With stiff competition eroding margins in the telecommunications space, operators have been looking for additional revenue streams to boost their bottom line.
The implementation of 5G gives operators the opportunity to offer new services to both enterprises and consumers. Recent research by Frost & Sullivan predicts that the new value-added services could potentially become a bigger contributor to sector revenues than basic connectivity services, driving the 5G market in the Asia-Pacific region to reach US$124.8 billion by 2025.
“Mobile operators are aggressively entering the 5G space to grasp opportunities presented by expanding their portfolio, in order to increase revenues and improve customer experience,” said Sofea Zukarnain, Research Associate, Information and Communications Technology at Frost & Sullivan.
“To enjoy the full potential of 5G, mobile operators ought to focus on industry partnerships and collaborations, which will reduce overall costs and hasten the deployment of the new use-cases enabled by the introduction of 5G,” she added.
Frost & Sullivan’s latest research, 5G in Asia-Pacific, Forecast to 2025, discusses in detail the progress of implementing 5G in the APAC region, and presents an in-depth country-wise analysis of the market, along with comparisons against global benchmarks. The research also highlights the various use-case scenarios for 5G, identifies the upcoming growth opportunities in this space, and provides strategic recommendations and forecasts for the sector through to the year 2025.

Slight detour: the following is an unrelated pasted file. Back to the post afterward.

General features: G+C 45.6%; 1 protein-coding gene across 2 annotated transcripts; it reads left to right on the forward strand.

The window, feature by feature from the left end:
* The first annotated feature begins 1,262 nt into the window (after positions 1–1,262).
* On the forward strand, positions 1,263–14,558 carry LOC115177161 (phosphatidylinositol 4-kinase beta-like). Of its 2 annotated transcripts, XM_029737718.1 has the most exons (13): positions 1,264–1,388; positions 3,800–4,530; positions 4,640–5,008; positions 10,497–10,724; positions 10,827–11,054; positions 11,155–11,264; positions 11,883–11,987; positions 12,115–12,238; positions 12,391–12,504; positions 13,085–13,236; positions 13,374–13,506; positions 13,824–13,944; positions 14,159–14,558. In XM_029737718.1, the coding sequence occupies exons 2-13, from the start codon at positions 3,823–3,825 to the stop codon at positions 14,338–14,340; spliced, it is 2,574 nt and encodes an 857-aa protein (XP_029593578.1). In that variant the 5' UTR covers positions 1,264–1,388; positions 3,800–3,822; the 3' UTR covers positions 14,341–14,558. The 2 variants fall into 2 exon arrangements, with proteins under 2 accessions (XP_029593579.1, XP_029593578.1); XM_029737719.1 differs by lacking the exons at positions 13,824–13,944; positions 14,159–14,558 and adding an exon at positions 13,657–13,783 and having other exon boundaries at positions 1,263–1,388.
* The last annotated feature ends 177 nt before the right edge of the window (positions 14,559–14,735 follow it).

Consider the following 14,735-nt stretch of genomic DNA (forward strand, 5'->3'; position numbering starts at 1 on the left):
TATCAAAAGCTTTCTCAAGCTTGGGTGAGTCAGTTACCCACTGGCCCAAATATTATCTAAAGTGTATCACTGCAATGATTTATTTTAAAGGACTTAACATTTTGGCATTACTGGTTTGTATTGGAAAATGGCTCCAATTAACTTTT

The 5G market in the APAC region is poised to start growing from H2 2019, following commercial deployment in South Korea, and the soft launch of Fixed Wireless Access (FWA) in the Philippines.
A majority of the developed countries in the region are expected to deploy 5G commercially in 2020, whereas developing countries are likely to launch 5G only after 2020, given the lack of available spectrum. Countries such as the Philippines and Thailand may be quicker in adopting 5G due to the efforts by local governments to expedite the process of spectrum allocation.
“Local government support will be critical for the success of 5G. Regulations need to cover new 5G use cases and should also be flexible enough to help drive the local economy in line with their respective digital nation initiatives,” noted Zukarnain.
Telecom operators and other 5G market participants should explore the opportunities in:
•Developing 5G infrastructure to deliver AI services.
•Establishing partnerships with mobile edge computing providers to support the deployment of latency-sensitive applications enabled by 5G.
•Offering scalable identity management, network slice security, and distributed authentication services to ensure a secure 5G network for customers.
•Collaborating with industries such as automotive, healthcare, and utilities to provide cross-industry connectivity.